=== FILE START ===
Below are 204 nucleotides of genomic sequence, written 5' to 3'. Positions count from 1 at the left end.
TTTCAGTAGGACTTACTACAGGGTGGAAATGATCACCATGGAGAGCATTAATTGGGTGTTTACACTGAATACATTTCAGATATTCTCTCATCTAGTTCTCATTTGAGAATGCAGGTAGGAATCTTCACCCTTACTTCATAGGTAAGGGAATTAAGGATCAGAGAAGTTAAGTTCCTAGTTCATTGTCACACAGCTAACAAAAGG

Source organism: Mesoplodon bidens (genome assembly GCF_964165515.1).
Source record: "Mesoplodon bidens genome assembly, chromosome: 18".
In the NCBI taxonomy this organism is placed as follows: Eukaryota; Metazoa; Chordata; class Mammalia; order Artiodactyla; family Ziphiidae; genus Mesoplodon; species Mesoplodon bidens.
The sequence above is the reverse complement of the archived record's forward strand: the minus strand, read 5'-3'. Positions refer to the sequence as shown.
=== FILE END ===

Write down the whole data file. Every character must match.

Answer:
Below are 204 nucleotides of genomic sequence, written 5' to 3'. Positions count from 1 at the left end.
TTTCAGTAGGACTTACTACAGGGTGGAAATGATCACCATGGAGAGCATTAATTGGGTGTTTACACTGAATACATTTCAGATATTCTCTCATCTAGTTCTCATTTGAGAATGCAGGTAGGAATCTTCACCCTTACTTCATAGGTAAGGGAATTAAGGATCAGAGAAGTTAAGTTCCTAGTTCATTGTCACACAGCTAACAAAAGG

Source organism: Mesoplodon bidens (genome assembly GCF_964165515.1).
Source record: "Mesoplodon bidens genome assembly, chromosome: 18".
In the NCBI taxonomy this organism is placed as follows: Eukaryota; Metazoa; Chordata; class Mammalia; order Artiodactyla; family Ziphiidae; genus Mesoplodon; species Mesoplodon bidens.
The sequence above is the reverse complement of the archived record's forward strand: the minus strand, read 5'-3'. Positions refer to the sequence as shown.